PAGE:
Bassam Damaj, Ph.D.

Dr. Damaj is President and Chief Executive Officer of Bio-Quant, Inc., a company that seeks to translate scientific discoveries into safer, more effective treatments for people with immune and other life threatening diseases. Before joining Bio-Quant, Dr. Damaj served as President and CEO of BioSignature Diagnostics, Inc. He also served as the Group Leader for the Office of New Target Intelligence and a Group Leader for multiple immunological and inflammatory disease programs at Tanabe Research Laboratories USA, Inc. Previous appointments included serving as a senior scientist and a member of the senior staff board of the drug discovery department at New Jersey-based Pharmacopeia Inc. He also was a visiting scientist at Genentech Inc., Pfizer Inc. and the NIH (NIAID). Dr. Damaj is the inventor of over 12 patents and authored many peer reviewed publications. Dr. Damaj has also been a consultant to many companies including General Atomics, Diazyme, Genentech, Primedica, Celltek Biotechnologies, and Virocell. He is the co-founder of Celltek Biotechnologies, Biosignature Diagnostics and Mina Holdings. Dr. Damaj is the inventor of the AMT technology that won a US Congressional award for the Anthrax Multiplex Diagnostic Test.

Daniel R. Salomon, M.D.

Dr. Salomon is an Associate Professor at The Scripps Research Institute (TSRI) in the Department of Molecular and Experimental Medicine. He is the Co- Director of the Center for Organ and Cell Transplantation for Scripps Health. Dr. Salomon is a Special Government Employee for the U.S. FDA and chaired the Biological Response Modifiers Advisory Committee (BRMAC) from 1999 to 2003. He was also an original member of the U.S. Secretary of Health's Xenotransplantation Advisory Committee. For the National Institutes of Health, Dr. Salomon has served as the Medical Monitor and Safety Officer for the Immune Tolerance Network for Transplantation, Autoimmunity and Allergy, and in the same capacity for the Cooperative Clinical Trials in Adult and Pediatric Kidney Transplantation. He is presently the Chair of the Steering Committee of the Islet Cell Resource Consortium for the NIH National Center for Research Resources.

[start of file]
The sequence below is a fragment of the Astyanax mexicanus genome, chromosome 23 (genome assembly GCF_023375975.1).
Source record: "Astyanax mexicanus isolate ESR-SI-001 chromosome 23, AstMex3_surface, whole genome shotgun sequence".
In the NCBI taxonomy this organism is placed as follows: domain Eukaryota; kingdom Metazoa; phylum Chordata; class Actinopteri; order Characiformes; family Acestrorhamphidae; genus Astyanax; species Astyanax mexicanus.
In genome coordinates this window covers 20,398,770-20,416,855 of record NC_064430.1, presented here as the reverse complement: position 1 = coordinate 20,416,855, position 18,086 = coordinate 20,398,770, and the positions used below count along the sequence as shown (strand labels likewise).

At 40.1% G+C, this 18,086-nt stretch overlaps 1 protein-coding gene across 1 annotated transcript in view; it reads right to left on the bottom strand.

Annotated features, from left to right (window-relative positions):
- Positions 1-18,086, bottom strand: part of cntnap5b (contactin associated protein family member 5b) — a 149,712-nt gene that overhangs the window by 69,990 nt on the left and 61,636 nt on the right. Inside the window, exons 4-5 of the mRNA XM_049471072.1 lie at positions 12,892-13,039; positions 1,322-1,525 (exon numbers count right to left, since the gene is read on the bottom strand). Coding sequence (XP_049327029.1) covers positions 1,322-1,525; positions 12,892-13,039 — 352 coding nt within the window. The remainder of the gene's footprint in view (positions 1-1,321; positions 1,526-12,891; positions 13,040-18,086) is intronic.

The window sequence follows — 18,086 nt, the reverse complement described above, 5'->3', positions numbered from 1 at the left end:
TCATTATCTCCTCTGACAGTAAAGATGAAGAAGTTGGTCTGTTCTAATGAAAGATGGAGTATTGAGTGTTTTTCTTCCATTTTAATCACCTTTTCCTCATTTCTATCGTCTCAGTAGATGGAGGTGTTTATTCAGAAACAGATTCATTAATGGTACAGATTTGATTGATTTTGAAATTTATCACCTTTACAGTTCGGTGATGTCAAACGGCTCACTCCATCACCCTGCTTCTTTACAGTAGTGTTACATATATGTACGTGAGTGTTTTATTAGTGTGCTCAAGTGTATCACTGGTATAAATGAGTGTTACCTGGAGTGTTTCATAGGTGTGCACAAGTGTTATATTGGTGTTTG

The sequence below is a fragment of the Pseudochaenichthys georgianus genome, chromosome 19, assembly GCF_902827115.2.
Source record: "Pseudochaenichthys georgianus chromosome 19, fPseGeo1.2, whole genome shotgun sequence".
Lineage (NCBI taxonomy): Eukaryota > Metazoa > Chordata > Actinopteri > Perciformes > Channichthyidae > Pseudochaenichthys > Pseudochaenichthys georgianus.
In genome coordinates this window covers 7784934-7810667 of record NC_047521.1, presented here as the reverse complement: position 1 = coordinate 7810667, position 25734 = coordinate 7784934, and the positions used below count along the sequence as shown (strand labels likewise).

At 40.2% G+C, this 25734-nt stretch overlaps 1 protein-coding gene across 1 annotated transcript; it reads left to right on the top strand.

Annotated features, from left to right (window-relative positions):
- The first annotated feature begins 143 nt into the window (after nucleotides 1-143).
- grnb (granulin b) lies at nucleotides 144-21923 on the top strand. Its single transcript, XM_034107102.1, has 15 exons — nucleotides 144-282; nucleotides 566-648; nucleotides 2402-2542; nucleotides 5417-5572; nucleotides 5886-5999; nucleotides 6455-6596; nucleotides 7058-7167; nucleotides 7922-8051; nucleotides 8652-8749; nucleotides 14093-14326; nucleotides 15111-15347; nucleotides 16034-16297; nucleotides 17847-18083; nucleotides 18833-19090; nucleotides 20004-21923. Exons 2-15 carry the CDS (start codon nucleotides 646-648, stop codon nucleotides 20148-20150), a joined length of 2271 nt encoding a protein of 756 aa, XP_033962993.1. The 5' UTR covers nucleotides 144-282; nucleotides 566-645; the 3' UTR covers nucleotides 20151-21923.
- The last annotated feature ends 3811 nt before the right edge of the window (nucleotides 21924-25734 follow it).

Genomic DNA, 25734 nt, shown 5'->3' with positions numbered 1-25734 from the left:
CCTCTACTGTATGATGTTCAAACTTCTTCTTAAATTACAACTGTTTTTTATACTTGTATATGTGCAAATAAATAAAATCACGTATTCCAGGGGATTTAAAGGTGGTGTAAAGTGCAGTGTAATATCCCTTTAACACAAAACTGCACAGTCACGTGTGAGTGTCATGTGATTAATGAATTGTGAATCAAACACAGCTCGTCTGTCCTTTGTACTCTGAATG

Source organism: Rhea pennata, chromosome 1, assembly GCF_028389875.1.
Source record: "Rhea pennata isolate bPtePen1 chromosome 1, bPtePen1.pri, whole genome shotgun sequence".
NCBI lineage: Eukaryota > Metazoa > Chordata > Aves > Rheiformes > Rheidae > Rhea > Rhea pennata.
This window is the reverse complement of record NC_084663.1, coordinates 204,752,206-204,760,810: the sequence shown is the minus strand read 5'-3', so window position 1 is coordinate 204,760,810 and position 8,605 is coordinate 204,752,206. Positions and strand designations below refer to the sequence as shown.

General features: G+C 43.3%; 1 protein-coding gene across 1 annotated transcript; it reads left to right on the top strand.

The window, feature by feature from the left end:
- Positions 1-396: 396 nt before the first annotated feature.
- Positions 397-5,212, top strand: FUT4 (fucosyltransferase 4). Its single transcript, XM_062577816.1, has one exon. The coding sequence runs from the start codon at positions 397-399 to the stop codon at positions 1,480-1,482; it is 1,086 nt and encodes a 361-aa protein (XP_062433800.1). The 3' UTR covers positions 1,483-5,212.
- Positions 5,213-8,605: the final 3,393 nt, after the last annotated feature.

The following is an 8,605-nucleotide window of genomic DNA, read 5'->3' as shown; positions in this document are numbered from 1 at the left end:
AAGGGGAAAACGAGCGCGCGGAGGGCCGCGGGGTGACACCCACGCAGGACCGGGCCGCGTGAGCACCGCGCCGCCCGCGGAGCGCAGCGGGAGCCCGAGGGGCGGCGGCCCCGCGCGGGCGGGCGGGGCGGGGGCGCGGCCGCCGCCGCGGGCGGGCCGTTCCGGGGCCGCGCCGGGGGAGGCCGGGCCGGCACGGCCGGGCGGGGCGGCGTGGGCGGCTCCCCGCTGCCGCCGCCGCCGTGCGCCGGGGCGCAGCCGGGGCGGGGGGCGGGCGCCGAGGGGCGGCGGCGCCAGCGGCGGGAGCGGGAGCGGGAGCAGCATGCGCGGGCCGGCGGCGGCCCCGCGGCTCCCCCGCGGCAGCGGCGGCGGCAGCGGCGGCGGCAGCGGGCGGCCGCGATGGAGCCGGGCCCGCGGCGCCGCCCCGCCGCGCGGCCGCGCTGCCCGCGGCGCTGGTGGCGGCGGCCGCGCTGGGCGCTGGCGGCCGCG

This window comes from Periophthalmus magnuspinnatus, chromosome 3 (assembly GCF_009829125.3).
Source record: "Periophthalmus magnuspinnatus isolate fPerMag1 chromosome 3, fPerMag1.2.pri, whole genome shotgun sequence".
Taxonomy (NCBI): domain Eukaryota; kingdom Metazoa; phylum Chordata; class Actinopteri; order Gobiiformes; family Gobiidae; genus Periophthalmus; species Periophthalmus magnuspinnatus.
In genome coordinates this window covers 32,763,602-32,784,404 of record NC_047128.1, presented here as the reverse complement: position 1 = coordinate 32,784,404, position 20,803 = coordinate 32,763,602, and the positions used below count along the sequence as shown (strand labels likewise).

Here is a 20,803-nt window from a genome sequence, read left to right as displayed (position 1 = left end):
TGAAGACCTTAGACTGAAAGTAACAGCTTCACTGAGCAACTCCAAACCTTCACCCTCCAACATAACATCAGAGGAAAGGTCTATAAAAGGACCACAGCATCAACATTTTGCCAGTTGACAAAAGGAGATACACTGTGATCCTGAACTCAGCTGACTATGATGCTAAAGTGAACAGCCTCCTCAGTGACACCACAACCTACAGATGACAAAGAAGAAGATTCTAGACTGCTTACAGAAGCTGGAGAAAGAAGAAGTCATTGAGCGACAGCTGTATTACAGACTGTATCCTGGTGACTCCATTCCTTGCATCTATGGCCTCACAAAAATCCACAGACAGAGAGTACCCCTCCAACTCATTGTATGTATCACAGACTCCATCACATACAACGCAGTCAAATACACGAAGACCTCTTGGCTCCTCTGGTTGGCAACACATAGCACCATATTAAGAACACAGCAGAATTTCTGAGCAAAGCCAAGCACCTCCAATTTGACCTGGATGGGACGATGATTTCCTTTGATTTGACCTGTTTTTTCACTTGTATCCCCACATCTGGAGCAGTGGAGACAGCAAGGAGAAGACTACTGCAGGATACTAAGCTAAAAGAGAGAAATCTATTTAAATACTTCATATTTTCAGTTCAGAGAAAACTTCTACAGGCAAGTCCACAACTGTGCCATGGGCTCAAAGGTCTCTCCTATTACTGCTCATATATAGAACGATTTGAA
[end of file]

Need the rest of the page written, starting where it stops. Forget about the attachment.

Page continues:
James Shapiro, M.D.

Dr. Shapiro is the Director of the Clinical Islet Transplant Program at the University of Alberta in Edmonton, Canada. Dr. Shapiro's key contributions to the Clinical Islet Transplant Program led to the development of the "Edmonton Protocol" for clinical islet transplantation, which is currently being evaluated in an international multi-centre study funded by a grant from the Immune Tolerance Network of the National Institutes of Health.

Jonathan RT Lakey, Ph.D.

Dr. Lakey is Director of the Clinical Islet Laboratory and Director, Comprehensive Tissue Centre for of the Comprehensive Tissue Centre Capital Health Authority. He is also Associate Professor of Surgery at the University of Alberta in Edmonton. His research efforts have focused on cell and tissue preservation and transplantation, with specific focus on the isolation and survival of pancreatic islets for clinical transplantation into patients with diabetes. His contributions and partnership with Dr James Shapiro led towards the improvement of islet isolation techniques and the "Edmonton Protocol" for patients with Type 1 diabetes. Dr. Lakey has been awarded several scholarships and research awards for his research achievements in islet transplantation from the Alberta Heritage Foundation for Medical Research (AHFMR), Canadian Diabetes Association and the Juvenile Diabetes Foundation International (JDFI) and University Hospital Foundation and Diabetes Wellness Foundation. Dr Lakey is the co-director of the JDFI Centre in Edmonton and Director of the JDFI Human Islet Distribution Program at the University of Alberta. Dr Lakey sits editorial boards of several diabetes and transplantation journals, reviews manuscripts for several journals and a Councilor for Cell Transplant Society.

Norma Sue Kenyon, Ph.D.